Questions on Russian travel (in particular to the north-west of European part of the country), working, or living are most welcomed. Write to firstname.lastname@example.org, contact me via Skype at Uncle_Pasha_2011, or use chat at the bottom right corner of this page.
For the last few months, in addition to translating Alexandra’s book on the eiders (the end of the project is now in sight sometime in 2019) and teaching English (mostly to local kids), I’ve been looking where a motor yacht could fill up with quality diesel fuel between St. Petersburg and Murmansk. Now, with the yacht project over, 1/3 of my time and energy is freed up, and am ready to apply it to the benefit humanity and to help in paying our bills.
Examples of jobs done in the last three or four years, since our move to the Kola Peninsula: more >>
At the moment I’m working, with progressing desperation, on finding a ride for a fellow who needs to get from Salla to Kandalaksha on Monday, July 16. Here are some notes on my progress, shared in hope they may be useful to travellers.
It turns out that most passenger vans make their runs towards the weekend, leaving Thursdays or Fridays, and the traffic is generally down in the summer. Last time I undertook a search like that on March 2 2018. Here is some additional information:
Cheap: 220 th. roubles (~$3500).
But requires a full renovation job.
Sold by a good friend of mine, the knife and sleigh maker Vasily Ivanovich.
This offer may be of interest to those wishing to establish a foothold in Russia.
Photos will be added soon.
Contact me at email@example.com for more information.
One of the cutest local events, so-called “FreeMarket”, where people can leave unwanted things and pick up those they want absolutely free is happening on July 8 in the very center of the city, by the statue of the seal in front of the main library.
A good place to “meet the city” for anyone interested in the collective face of Kandalaksha.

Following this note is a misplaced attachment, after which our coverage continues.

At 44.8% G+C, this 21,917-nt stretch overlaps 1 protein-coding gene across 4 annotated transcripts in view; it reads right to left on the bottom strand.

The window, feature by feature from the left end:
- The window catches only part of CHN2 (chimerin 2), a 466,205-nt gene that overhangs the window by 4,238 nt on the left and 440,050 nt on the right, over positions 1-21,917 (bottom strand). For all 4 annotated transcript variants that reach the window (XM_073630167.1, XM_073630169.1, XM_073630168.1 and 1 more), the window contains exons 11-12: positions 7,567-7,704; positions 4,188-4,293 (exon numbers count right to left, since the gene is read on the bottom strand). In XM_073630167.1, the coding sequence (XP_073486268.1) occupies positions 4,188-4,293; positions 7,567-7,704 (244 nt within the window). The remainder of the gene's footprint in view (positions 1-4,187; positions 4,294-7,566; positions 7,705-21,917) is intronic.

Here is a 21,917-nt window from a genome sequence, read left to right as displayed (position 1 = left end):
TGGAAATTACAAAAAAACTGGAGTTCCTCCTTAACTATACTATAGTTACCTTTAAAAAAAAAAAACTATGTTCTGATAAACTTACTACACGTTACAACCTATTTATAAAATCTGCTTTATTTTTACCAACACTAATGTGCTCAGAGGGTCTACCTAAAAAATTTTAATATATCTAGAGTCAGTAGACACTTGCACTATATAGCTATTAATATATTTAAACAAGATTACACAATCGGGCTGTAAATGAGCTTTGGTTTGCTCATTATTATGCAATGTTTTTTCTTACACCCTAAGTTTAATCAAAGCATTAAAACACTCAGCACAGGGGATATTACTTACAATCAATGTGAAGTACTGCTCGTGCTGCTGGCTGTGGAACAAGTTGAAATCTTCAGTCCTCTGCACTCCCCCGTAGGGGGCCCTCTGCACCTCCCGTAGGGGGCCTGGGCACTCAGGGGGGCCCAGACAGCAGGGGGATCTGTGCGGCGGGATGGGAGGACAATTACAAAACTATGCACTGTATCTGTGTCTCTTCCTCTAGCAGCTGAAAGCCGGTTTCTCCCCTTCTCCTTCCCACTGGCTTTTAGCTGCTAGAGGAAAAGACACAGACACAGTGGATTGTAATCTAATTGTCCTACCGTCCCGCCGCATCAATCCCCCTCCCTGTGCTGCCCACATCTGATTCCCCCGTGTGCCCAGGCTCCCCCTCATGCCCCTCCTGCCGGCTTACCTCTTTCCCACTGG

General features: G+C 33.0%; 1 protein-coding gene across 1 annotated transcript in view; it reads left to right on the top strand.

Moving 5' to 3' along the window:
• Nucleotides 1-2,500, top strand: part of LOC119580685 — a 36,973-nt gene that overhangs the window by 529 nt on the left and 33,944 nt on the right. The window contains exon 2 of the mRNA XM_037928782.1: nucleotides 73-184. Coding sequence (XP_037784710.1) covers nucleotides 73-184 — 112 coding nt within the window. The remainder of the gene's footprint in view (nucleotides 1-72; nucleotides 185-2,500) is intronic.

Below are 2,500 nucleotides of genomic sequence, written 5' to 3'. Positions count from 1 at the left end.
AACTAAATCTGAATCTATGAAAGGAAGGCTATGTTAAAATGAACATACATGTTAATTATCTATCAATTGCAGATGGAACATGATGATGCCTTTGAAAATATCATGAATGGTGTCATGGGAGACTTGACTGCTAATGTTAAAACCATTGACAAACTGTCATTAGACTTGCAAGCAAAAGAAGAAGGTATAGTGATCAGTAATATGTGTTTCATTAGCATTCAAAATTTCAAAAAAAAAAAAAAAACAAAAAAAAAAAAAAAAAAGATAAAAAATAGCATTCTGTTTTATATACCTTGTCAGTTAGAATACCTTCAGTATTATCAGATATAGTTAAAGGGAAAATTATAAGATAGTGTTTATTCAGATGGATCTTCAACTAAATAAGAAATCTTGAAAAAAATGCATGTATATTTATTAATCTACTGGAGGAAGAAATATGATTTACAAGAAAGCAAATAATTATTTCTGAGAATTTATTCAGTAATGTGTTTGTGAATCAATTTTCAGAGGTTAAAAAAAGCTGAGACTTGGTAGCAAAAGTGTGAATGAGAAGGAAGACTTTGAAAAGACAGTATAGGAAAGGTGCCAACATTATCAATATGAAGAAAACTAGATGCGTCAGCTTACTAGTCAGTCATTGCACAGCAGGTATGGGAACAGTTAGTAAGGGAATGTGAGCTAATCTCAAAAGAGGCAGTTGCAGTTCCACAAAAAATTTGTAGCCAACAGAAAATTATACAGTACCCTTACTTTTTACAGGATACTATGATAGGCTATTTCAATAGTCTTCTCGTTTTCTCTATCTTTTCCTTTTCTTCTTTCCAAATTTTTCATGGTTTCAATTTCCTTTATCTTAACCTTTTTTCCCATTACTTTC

This is one of the most popular and spectacular local events, organized by the Chupa Yacht Club, with the participation of yachtsmen from Karelia, Arkhangelsk, and of course the Murmansk region and Kandalaksha itself.
Location: Monastery Cape, just east of the city. The event begins July 1 at noon.
DublDom was created and installed as a gift for the town of Kandalaksha and for Alexander Trunkovkiy that have won the competition “Find your place 2016” (http://dubldom-place.com/). The contestants had to show photos of their place and tell why DublDom should be installed there. The winner was chosen following the next criteria: future function of the house, social importance and life perception of the participant. We had more than 500 applications and we’ve chosen Alexander Trunkovkiy that has suggested to install DublDom at the hillock Volosyanaya near Kandalaksha and use it as a shelter for tourists and lovers of the active leisure.
Here is a comprehensive yet of manageable size, profound yet easy to read article by Martin Levine, former Foreign Service Officer, explaining why Russia is what it is with all her peculiarities, which are likely to make our lives more difficult than they have to be for a long time to come. I stumbled onto it on Quora.com
I have spent a few months in Russia so I maybe understand their attitude a little bit.
The Russians have a set of issues that make it difficult for them to relate to the rest of the world, not just the USA.
A Profound Sense of Loss
The Russians are sort of like the British. They had an Empire and they lost it. Some parts of the Soviet Union were kept there by force, an internal empire. The Uzbeks, the Ukrainians, the Kazakhs, might have preferred to do their own thing. Then of course there were the “satellite “ countries of Eastern Europe. And, the Russians had outposts in Cuba, Vietnam, Angola and elsewhere.